Arsenal expose weakened City side at Wembley
Gunners add Community Shield to FA Cup win in May
Arsenal’s Mathieu Debuchy is challenged by Manchester City’s Aleksandar Kolarov during the Community Shield at Wembley Stadium. Photograph: Suzanne Plunkett/Reuters
Arsenal 3 Manchester City 0
After eight years without a trophy Arsène Wenger now has two in two games as a breezy performance marked by three excellent goals secured a Community Shield victory against a weakened Manchester City. It is the first time Arsenal have won the shield in a decade and comes three months after their last official match resulted in victory on the same pitch in the FA Cup final against Hull City.
Quite what it means, of course, remains to be seen. City looked like a team still in hibernation mode here, while Arsenal, as they must with Champions League qualifiers coming up, seemed a step forward in their preparations.
Indeed, if confirmation were needed that this is little more than a semi-contest for a semi-trophy that fades from the memory come the first whistle of the season proper, then it is worth sparing a thought for last season’s winners. Twelve months ago victory in the Community Shield was cautiously hailed as the first step in the David Moyes Revolution at Manchester United. Also, as it turned out, the only step.
This is not to belittle Arsenal’s achievement here in beating the champions convincingly with a fine attacking performance that provided both a reminder of the qualities of Aaron Ramsey, Santi Cazorla and Jack Wilshere, who had a good match in central midfield, and some promising signs from the new recruits.
Indeed, this was a breezy, engaging, agreeably carefree kind of match from the start on a humid August afternoon that kicked off with the sun breaking through after a thunderstorm and the Wembley turf seeming to emit a kind of luminous green steam. Wenger’s line-up contained all three significant outfield summer signings – Mathieu Debuchy, Calum Chambers and Alexis Sánchez – while City included both Fernando, the summer signing from Porto, and Willy Caballero in goal.
In the opening minutes Sánchez combined nicely with both Yaya Sanogo and Ramsey, who showed a willingness to run in behind Gaël Clichy at right back as Arsenal set about trying to make their extra man in midfield count. City lined up here in the now fashionable 4-4-2, with Edin Dzeko and Stevan Jovetic playing as a pair of genuine centre forwards, albeit without the same tenacious commitment to tracking back that made the system work for Atlético Madrid last season.
Most of Arsenal’s early pressure came down the right side, with Sánchez given the chance to run at Aleksandar Kolarov and Debuchy ever-eager in support. Chambers also looked composed in central defence: one early challenge on Yaya Touré, easing off the ball a man who generally yields only to some form of hydraulic lifting equipment, will have given him great heart.
For all that, neither team had actually managed a shot on target before Arsenal opened the scoring in the 22nd minute via a combination of slick play by Cazorla and some loose City defending. There seemed no obvious chance of a shot at goal as Cazorla picked up the ball from Sanogo 30 yards from goal, but Dedryck Boyata’s mistimed lunge towards the ball allowed the Spaniard to roll the challenge and find some space on his left foot. Clichy couldn’t get there in time and Cazorla shot low across Caballero into the far corner.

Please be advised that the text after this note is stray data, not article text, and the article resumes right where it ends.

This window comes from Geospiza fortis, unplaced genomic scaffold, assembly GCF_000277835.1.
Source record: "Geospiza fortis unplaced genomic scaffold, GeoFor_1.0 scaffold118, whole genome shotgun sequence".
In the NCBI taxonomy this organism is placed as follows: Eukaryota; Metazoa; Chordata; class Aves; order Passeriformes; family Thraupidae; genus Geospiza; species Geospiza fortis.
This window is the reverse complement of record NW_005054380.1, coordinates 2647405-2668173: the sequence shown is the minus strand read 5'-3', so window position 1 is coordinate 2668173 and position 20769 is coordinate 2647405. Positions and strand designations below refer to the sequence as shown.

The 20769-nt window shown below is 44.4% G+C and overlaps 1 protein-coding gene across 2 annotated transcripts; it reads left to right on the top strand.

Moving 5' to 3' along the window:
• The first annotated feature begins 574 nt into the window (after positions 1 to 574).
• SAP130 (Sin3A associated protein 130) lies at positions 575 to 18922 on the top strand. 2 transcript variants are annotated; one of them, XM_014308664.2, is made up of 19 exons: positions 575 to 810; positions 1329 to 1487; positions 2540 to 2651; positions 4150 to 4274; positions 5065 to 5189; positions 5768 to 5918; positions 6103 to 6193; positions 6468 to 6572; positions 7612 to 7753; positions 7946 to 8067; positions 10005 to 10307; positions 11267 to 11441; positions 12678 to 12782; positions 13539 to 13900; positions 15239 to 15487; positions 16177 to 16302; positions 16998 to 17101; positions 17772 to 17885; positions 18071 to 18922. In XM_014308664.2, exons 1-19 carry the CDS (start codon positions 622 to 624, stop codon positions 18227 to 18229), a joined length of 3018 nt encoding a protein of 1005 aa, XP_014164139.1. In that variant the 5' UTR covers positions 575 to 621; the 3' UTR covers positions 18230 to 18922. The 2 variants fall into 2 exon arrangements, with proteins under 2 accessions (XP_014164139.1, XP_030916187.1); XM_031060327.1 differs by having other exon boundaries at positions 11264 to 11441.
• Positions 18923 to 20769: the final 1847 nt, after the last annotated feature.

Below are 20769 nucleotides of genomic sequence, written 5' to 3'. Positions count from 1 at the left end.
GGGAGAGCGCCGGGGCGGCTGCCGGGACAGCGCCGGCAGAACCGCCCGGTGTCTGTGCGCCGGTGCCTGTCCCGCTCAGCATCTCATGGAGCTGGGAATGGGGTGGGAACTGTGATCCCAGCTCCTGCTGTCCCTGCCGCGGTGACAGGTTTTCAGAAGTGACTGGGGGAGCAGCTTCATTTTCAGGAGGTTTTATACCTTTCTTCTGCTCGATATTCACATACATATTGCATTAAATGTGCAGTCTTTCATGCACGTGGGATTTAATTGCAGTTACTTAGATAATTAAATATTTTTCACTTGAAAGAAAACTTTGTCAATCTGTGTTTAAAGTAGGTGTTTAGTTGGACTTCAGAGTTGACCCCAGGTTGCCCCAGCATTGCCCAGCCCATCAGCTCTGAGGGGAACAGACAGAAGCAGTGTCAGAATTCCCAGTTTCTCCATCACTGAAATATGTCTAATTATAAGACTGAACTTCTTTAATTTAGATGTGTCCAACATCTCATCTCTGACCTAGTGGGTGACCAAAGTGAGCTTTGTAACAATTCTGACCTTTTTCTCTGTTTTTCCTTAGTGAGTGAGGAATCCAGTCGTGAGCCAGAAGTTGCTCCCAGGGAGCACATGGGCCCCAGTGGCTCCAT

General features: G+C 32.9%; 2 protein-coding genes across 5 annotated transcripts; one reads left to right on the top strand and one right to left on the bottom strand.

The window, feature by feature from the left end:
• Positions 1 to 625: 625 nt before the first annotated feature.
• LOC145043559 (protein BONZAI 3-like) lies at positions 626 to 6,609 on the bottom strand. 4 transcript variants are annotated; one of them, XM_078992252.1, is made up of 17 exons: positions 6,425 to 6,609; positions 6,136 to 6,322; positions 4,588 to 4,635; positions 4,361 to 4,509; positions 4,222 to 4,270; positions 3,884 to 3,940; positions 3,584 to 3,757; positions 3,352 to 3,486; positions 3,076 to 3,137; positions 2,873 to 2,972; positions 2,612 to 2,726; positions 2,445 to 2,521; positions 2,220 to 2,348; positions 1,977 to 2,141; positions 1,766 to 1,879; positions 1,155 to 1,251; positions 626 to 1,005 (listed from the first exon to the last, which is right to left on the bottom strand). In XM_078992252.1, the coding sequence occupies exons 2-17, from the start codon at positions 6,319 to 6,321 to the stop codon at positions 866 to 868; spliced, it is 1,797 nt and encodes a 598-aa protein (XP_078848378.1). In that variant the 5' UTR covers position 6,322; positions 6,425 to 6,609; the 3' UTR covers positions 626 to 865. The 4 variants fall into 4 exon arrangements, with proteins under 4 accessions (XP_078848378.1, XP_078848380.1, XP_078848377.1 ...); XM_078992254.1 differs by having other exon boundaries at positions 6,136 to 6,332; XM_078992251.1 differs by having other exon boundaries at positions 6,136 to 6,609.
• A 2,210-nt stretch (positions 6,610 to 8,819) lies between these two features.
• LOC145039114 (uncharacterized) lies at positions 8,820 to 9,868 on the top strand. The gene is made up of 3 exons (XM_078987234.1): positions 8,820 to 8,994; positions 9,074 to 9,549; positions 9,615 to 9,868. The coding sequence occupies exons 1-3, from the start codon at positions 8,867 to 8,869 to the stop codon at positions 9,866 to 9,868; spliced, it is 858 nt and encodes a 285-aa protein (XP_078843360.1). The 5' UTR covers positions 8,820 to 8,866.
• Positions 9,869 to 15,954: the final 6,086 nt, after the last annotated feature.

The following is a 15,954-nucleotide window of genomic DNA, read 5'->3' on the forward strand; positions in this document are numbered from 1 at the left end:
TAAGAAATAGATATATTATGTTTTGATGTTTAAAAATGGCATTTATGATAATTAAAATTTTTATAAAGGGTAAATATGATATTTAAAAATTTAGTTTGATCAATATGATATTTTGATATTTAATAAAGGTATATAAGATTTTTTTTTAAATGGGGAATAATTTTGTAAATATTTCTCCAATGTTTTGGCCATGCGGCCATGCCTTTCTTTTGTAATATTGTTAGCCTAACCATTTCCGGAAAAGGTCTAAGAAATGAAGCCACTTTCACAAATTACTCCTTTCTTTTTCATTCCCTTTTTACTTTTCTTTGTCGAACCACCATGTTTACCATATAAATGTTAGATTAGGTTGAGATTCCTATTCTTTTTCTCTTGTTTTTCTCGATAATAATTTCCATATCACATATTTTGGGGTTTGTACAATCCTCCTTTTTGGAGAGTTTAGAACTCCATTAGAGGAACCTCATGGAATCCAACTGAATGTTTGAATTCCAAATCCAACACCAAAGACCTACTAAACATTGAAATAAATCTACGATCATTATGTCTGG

Cazorla had rescued Arsenal’s Cup final against Hull City in May and here he sparkled again, producing a sublime reverse pass inside Clichy to set Sanogo in on goal. The finish belonged in an entirely separate footballing universe, another hopeful scuff from the young Frenchman’s apparently inexhaustible reserves of shins, pokes, flails and mis-hits.
After which Arsenal continued to probe with Wilshere looking fit and mobile and passing the ball with some purpose in central midfield.
Seven minutes before half-time there were huge cheers around Wembley as Michael Oliver used his vanishing spray for the first time in English football, producing a neat hand drawn circle – mark of the true artist – around the ball, only for Touré’s execution to fall some way short of his art work.
Five minutes later Arsenal doubled their lead though another of their cup final scorers. A quick transition from defence saw Sánchez give the ball to Sanogo, who fed just the right pass inside to Ramsey at just the right speed. Two expert touches made the goal: a jink inside Matija Nastasic and a low hard shot into the corner.
At half-time the game that often feels as though it never really got going felt as though it was all but over, with City looking not so much disinterested as simply undermanned and under-cooked. Indeed, City looked here like what they were: a team with nine first-team players missing, including the captain, main goalscorer and chief creator in David Silva, who did come on at the start of the second half as City looked briefly energised, Navas taking a fine long pass from Touré, and crossing deep for Jovetic to head the ball down, Wojciech Szczcesny palming the bouncing ball away at his near post.
It proved something of a false dawn as Oliver Giroud made the score 3-0 after 58 minutes. What a goal it was too, entirely out of nothing.
Taking a pass from Wilshere the Frenchman, who had looked barely fit in his previous pre-season appearances, carried the ball forward and hit a sublime dipping shot over Caballero from 20 yards. For all the mildness of the occasion Arsenal will still take great heart from victory at Wembley, not least from the fine performances of Ramsey and Cazorla, both of whom were applauded off before the end. Far sterner tests await than this weakened City team, who, for their part, will take little more than a stretching of the legs from a match in which the champions never really got above walking pace.